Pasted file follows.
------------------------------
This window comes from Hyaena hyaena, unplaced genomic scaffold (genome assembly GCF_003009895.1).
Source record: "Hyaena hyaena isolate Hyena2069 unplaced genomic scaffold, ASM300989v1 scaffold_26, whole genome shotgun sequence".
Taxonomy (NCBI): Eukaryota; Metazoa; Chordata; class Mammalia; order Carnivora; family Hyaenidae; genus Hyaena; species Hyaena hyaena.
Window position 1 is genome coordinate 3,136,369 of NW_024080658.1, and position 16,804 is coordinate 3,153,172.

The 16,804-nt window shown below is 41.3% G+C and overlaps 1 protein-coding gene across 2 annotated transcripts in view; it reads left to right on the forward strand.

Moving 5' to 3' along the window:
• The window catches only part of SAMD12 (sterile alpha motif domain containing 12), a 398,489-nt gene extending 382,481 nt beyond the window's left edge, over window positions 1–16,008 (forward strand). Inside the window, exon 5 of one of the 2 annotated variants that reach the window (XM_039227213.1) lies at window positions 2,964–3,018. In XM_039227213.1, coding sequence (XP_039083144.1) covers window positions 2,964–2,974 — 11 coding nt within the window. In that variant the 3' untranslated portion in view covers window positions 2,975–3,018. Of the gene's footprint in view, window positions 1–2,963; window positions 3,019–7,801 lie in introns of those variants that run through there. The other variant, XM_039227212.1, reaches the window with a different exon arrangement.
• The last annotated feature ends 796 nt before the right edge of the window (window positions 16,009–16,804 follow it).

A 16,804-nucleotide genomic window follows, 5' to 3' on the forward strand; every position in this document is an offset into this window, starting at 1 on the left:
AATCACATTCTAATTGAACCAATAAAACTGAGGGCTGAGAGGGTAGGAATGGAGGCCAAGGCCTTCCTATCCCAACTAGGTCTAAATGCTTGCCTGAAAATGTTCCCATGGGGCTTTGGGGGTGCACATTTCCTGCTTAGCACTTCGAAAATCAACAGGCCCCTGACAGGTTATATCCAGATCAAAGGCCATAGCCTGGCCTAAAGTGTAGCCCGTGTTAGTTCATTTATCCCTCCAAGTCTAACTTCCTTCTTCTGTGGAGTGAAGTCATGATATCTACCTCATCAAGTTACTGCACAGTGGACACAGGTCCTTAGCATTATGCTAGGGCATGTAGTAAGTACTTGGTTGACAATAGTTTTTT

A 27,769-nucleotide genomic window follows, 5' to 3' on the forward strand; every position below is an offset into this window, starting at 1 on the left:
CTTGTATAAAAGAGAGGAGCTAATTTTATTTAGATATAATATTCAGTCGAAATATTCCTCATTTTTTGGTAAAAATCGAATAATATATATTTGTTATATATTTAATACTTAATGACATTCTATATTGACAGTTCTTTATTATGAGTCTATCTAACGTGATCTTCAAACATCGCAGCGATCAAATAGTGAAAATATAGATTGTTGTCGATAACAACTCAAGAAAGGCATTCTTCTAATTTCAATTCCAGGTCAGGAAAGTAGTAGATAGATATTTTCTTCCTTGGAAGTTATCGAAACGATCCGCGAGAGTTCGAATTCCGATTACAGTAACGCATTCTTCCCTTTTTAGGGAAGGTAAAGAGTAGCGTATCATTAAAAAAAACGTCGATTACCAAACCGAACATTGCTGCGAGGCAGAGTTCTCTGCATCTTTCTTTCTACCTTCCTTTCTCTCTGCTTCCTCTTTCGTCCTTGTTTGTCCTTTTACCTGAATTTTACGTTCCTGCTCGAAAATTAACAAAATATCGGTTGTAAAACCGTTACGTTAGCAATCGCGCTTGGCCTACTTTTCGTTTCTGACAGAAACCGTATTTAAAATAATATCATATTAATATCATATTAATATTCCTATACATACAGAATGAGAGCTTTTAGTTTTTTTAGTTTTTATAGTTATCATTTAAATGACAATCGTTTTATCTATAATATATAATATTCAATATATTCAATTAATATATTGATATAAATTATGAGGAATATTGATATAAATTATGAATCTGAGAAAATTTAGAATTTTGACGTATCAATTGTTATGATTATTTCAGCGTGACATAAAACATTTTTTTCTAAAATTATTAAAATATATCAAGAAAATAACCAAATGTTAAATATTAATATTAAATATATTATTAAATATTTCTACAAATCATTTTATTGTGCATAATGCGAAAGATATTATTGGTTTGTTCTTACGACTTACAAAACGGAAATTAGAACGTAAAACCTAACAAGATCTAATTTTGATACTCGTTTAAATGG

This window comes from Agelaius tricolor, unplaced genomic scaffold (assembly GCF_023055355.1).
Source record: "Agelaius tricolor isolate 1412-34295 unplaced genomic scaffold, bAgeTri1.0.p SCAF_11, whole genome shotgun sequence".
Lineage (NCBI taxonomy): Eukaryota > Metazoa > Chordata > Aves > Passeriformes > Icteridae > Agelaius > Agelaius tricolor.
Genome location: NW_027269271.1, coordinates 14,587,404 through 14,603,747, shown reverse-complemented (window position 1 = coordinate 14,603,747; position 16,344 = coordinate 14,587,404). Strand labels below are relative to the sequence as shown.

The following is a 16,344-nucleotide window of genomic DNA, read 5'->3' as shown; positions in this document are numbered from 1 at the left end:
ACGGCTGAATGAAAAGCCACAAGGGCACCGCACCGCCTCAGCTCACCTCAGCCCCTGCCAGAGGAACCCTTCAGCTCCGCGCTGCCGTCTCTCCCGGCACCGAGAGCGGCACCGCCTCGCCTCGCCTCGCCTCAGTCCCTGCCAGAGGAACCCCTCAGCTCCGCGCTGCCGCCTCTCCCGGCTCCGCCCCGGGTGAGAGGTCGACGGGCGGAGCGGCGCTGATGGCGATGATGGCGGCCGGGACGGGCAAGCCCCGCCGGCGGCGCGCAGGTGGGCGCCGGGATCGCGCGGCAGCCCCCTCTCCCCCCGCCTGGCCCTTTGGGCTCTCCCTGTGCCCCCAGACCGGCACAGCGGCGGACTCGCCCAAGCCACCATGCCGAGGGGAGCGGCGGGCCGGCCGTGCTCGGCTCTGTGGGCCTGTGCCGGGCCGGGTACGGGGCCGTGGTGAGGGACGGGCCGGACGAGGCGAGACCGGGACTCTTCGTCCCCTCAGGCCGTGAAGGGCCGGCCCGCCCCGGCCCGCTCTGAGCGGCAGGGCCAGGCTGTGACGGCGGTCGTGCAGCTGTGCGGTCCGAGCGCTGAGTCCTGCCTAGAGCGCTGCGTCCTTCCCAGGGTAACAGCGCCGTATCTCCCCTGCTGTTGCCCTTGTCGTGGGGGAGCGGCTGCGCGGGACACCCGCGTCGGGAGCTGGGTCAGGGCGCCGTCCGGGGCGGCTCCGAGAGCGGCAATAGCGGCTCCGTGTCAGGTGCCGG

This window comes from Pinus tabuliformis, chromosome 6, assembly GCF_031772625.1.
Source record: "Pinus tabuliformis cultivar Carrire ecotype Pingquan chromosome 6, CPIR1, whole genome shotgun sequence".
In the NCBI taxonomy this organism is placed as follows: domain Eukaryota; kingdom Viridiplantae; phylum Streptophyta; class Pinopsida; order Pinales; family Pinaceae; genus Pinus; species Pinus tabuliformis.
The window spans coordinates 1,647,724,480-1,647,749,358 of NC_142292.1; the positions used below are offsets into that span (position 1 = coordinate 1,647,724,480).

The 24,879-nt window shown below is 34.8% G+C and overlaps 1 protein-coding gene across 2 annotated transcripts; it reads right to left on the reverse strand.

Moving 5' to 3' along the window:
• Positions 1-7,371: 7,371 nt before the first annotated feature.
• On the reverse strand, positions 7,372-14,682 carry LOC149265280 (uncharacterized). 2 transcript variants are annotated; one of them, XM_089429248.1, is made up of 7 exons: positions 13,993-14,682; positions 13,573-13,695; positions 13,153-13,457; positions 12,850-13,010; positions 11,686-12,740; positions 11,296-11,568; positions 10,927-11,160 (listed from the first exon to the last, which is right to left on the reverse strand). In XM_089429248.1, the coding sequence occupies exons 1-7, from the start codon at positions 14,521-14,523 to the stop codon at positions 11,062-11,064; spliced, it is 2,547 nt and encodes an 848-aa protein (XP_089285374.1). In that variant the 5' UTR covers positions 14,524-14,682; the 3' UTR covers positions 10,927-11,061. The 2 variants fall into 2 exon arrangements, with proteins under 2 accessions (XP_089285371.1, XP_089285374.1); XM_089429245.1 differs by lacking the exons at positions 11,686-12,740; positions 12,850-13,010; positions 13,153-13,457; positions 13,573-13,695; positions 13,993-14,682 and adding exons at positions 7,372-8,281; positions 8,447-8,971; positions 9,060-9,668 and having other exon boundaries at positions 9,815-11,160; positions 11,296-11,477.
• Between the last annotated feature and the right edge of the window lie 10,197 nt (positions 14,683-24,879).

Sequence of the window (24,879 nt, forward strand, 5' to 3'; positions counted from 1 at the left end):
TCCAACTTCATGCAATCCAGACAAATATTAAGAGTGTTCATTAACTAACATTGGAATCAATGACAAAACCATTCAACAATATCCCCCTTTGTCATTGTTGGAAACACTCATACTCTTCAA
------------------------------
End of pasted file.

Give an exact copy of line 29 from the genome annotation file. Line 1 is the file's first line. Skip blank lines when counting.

TCCAACTTCATGCAATCCAGACAAATATTAAGAGTGTTCATTAACTAACATTGGAATCAATGACAAAACCATTCAACAATATCCCCCTTTGTCATTGTTGGAAACACTCATACTCTTCAA